Lately, daytime television airways have been flooded with ads aimed at elevating awareness about HPV as the causal agent for cervical cancer. HPV, or Human Papilloma Virus, has been identified in nearly all cases of invasive cervial cancer. These ads show women visibly incredulous to learn that a virus causes cervical cancer. And they talk about wanting to tell people, and about needing to talk to the doctor about decreasing risk factors for getting this virus. It’s very compelling…a cancer that is caused by a virus!
But what these ads don’t mention is something that could save a life (in the future!) today. No one needs to talk to the doctor to find out how to decrease risk factors for getting the virus. I’ll tell you right here. You get HPV through sexual contact. HPV is an STD (sexually transmitted disease). What these ads should be telling women is this…
Wait. Abstain. Be monogomous. This will dramatically reduce your risk of getting HPV. But they don’t. The ads make it sound like you catch HPV like you catch a cold or something. An irresponsible approach at best. Viscously and purposefully misleading at the worst.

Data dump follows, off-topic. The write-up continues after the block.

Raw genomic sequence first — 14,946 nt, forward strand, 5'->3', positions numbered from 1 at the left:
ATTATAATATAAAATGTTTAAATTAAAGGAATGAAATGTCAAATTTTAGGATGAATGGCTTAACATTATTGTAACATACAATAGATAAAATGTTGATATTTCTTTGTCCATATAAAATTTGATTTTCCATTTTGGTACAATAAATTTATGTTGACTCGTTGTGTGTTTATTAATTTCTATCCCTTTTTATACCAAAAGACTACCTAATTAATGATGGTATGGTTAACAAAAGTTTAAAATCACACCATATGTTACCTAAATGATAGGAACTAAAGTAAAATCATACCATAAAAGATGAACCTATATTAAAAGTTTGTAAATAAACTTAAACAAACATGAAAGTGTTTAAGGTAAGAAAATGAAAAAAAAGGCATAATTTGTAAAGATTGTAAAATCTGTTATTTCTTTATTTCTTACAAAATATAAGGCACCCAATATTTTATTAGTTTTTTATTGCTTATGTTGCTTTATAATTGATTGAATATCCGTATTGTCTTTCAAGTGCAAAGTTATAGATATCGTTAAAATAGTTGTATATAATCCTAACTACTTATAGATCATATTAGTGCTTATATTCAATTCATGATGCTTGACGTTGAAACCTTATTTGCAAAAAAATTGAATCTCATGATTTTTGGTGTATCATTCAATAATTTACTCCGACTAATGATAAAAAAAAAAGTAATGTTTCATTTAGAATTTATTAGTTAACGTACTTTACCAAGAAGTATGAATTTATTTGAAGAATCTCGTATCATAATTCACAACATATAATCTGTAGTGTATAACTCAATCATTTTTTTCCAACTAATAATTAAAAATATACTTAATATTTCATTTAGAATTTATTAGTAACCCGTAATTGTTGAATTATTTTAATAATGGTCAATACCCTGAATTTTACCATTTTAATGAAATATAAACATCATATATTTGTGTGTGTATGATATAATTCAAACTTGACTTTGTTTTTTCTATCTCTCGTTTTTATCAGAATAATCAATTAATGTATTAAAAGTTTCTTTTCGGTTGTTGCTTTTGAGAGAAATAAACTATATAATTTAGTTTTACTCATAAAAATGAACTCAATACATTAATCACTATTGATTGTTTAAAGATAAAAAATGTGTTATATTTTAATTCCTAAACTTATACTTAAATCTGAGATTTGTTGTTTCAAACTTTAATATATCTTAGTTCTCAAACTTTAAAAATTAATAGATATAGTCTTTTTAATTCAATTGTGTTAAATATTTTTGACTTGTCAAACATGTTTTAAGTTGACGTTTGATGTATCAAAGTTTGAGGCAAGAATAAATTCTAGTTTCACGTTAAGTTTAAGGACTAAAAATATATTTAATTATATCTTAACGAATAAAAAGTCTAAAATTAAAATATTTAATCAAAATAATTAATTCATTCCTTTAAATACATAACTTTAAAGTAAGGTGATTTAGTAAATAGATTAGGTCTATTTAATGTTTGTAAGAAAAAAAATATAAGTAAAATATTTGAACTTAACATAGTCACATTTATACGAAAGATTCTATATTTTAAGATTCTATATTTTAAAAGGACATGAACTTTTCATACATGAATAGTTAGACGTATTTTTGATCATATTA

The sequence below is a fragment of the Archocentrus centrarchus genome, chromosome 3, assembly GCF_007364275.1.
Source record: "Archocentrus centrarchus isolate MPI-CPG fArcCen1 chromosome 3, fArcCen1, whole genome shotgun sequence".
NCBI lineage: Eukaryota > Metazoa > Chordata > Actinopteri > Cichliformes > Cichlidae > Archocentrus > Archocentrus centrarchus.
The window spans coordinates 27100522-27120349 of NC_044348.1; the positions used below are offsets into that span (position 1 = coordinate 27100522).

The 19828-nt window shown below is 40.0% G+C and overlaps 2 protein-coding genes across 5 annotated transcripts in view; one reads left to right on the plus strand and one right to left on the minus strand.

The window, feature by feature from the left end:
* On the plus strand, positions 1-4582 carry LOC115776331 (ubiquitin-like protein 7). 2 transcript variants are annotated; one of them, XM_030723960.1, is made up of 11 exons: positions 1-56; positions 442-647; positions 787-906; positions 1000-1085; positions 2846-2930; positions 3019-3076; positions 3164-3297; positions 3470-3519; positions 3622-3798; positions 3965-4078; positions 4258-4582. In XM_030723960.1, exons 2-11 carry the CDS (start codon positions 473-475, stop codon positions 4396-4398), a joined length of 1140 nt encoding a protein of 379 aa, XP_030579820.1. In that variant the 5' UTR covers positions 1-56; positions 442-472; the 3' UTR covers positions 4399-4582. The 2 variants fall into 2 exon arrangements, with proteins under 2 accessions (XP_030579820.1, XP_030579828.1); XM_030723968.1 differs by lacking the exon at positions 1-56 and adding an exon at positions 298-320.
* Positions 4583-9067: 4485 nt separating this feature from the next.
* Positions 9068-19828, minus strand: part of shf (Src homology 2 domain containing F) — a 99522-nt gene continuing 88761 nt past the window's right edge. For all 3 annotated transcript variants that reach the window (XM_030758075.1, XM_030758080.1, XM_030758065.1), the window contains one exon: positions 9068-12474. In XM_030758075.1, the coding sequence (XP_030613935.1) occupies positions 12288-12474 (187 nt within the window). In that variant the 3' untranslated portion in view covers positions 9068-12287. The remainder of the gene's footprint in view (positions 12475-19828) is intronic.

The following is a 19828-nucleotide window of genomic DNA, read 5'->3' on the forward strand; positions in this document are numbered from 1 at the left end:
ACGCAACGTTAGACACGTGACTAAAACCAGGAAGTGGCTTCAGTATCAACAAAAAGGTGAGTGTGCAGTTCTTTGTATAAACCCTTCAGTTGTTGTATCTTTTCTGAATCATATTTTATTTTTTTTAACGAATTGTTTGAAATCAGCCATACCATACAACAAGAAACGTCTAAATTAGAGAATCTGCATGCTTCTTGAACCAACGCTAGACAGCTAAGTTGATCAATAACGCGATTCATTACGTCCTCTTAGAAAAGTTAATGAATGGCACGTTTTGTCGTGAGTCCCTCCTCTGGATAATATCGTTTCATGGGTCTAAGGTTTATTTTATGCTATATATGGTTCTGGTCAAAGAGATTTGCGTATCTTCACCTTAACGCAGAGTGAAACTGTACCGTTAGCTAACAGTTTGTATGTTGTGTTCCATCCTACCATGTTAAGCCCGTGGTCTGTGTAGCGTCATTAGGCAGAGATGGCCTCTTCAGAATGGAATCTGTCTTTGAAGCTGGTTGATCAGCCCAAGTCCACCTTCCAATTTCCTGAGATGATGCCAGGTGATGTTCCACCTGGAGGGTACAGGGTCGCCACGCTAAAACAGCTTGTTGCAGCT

Not everyone who contracts HPV will go on to “get” cervical cancer. It appears that a trigger is required. That trigger has not been identified perse’, but it appears that HPV in the presence of chlamydia, herpes, gonorrhea, or HIV (all STDs) seems to activate the oncogenes for cervical cancer. That could just be an incidental or coincidental finding, but all of the above are completely avoidable through abstinence. Becoming sexually active before the age of 17 also increases the risk of contracting cervical cancer.
Don’t assume if you know someone with cervical cancer that they have lived risky sexual lives. Not 100% of cases can be definitively linked to HPV and HPV is often “silent” and someone could be exposed to it by an unwitting partner. This is not about judgement, this is a call to the media to call it like it is and to not whitewash a very serious health risk to women!
(Click here for a good general overview of cervical cancer)
You want to make sure you pretty much eliminate the risk of getting cervical cancer?